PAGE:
A recent addition to the computational fluid dynamics program FLOW-3D® is a capability for modeling discrete mass particles moving through a continuum. This model implicitly couples
the particles and continuum so that they may exchange momentum in a conservative way.
This report addresses how that model has been extended to account for mass particles having an electric charge and moving in an electric field. The extension is self-consistent in the sense that
the particle charges contribute to the electric field. For this reason the field is time dependent and must be recomputed for each time step of a numerical simulation.
In addition to the charged particles, solid objects (obstacles) located within the computational region may be assigned arbitrary, but constant in time, potentials. Each obstacle may have a
fixed potential value consistent with the obstacle being a conductor. A zero potential value is the default value if not otherwise specified. It should be noted that an electric potential can be
computed even when there are no charged particles, although this field will have no effect on flow processes unless the user adds some kind of additional interaction to the model.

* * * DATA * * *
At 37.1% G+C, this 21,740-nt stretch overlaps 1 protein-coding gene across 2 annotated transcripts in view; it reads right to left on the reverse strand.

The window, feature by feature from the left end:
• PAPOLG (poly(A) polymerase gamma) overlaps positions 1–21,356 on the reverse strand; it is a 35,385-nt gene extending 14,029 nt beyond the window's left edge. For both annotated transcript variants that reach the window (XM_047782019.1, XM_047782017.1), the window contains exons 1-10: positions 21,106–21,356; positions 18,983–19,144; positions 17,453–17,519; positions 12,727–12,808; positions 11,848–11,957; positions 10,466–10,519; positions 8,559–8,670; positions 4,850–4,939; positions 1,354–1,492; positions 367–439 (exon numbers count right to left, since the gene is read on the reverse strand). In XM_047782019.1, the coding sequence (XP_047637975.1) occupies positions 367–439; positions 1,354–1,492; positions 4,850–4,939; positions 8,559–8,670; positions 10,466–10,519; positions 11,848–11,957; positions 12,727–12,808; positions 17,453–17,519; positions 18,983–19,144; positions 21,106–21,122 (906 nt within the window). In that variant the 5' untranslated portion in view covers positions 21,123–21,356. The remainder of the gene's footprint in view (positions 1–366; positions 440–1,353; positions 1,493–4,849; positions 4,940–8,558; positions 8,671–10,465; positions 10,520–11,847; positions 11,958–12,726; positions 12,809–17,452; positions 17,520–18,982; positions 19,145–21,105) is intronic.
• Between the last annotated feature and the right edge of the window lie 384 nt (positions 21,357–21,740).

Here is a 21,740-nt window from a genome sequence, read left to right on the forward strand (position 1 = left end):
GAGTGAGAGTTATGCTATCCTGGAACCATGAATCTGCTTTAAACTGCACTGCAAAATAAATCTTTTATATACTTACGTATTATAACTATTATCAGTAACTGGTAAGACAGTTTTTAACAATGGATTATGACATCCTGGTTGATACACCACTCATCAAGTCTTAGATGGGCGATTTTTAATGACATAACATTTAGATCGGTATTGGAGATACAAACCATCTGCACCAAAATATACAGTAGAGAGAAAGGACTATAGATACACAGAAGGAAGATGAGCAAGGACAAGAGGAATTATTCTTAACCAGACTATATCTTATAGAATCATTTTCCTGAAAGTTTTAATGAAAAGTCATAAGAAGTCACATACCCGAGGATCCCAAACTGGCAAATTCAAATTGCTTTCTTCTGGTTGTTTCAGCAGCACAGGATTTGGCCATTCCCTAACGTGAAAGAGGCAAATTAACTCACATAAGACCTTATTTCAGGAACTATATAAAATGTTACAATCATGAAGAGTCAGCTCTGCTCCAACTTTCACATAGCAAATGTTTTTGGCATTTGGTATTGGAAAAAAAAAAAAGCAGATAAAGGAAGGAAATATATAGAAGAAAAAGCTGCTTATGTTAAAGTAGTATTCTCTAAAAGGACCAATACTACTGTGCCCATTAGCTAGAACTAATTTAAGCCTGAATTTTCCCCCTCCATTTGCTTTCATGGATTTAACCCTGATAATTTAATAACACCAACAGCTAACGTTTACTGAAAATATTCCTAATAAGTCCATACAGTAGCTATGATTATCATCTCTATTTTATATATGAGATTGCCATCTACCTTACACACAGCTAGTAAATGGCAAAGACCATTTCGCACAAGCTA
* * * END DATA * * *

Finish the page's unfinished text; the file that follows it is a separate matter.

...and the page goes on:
Mesh boundaries that are rigid walls may be assigned non-zero potential values. All other boundaries are treated as symmetry boundaries with respect to the potential. Furthermore, no
insulated obstacles are allowed in this model. It is also assumed that if there are free fluid surfaces or fluid-fluid interfaces then the dielectric constants (i.e., ratios of material permittivities
to that of vacuum) of the different materials must be the same, otherwise additional development will be needed to solve for the electric potential. In general, this is not correct because the
dielectric constant does vary with material type; for example, water has a dielectric constant about 81 times that for air.